We understand agriculture.
Janzen Ag Law is a law firm focused on serving those involved with agriculture. Our attorneys are leaders in their fields, bringing years of experience helping farmers and agricultural companies solve their legal problems. Your business deserves a lawyer that understands what you do. We understand agriculture.
Our Focus Areas
Today's sophisticated farms face an ever-increasing set of regulations and legal issues. Over the years, we've helped farmers draft contracts, addressed issues connected with the expansion of farming operations, and worked with regulators to resolve environmental, insurance, and other regulatory challenges.
We are leading the national discussion on the role of technology in agriculture. We help agricultural technology providers draft privacy policies, data transfer agreements, and other contracts arising from agriculture's big data. As emerging technologies change farming, we are working to make sure the law keeps up.
America's farmers are supported by a diverse network of farm support businesses. This includes farm cooperatives, seed and feed companies, industry trade organizations, and ag-focused insurers. We help these businesses with their contractual matters, litigation, and environmental compliance.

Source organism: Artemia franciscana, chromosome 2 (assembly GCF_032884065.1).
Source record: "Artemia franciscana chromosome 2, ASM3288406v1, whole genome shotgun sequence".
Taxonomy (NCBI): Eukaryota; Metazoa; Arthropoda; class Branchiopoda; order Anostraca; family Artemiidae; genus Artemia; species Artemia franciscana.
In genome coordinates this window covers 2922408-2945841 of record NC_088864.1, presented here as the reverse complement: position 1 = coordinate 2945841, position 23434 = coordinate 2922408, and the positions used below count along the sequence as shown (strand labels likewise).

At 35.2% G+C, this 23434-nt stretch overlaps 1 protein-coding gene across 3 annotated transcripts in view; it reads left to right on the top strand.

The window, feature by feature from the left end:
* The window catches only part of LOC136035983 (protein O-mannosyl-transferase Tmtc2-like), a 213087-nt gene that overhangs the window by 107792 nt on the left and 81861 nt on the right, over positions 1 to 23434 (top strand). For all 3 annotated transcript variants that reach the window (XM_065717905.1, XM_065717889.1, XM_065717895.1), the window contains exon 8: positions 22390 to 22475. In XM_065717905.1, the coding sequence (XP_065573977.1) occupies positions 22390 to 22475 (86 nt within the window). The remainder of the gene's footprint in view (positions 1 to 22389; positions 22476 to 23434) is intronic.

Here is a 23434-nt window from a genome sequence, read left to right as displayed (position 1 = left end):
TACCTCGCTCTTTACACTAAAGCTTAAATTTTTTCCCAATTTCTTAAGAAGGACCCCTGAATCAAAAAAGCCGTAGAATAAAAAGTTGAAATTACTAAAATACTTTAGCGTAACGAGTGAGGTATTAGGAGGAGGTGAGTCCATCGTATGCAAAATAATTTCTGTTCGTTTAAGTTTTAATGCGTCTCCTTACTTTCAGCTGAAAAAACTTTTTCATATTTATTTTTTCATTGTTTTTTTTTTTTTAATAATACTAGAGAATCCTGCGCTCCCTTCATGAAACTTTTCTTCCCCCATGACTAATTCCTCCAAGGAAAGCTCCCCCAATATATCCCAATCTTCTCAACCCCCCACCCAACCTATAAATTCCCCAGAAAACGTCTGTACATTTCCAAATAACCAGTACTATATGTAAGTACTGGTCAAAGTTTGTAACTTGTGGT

Latest Blog Posts
American Farm Bureau Federation (AFBF) conducted a survey of farmers to determine whether their attitudes about ag data had changed since the prior survey a couple years ago. The results were very interesting. Most farmers still do not have a solid understanding on what happens to their data when they move it from on-farm storage to cloud-based storage with an ag tech provider (ATP).
As custom harvesters make their way across the United States and Canada this summer, I keep wondering what happens to all that yield data these machines are collecting. I am sure much of the data is forwarded to the landowners and farmers so that they can make decisions for next year. I hope so. But do custom harvesters address this in their agreements? Here are some suggestions for how they should.
Gene editing (GE) is a game-changer for those in science, agriculture, or really for anyone who eats food. Heat, disease, and drought resistant cattle, corn, pigs, and barley are already in the works. They are a way forward for farmers trying to feed our growing population in a changing climate. Right now the EU is struggling to decide how to regulate GE organisms--by reviewing the product, or by asking questions about the creation of the product. I think the EU--and the US--should follow Canada's lead and should regulate GE organisms based on the actual product.
Large produce growers are bringing the farm indoors. Companies are using vertical farming, LED-lighting, and high-tech data collection systems to grow food in greenhouses, in office buildings, and even in paintball arenas. This is one of the next big things in agriculture and it can help answer two questions: (1) How are we going to feed a growing population, expected to increase to 9 or 10 billion by 2050? (2) How can agricultural companies satisfy consumers’ demand for affordable locally-grown produce?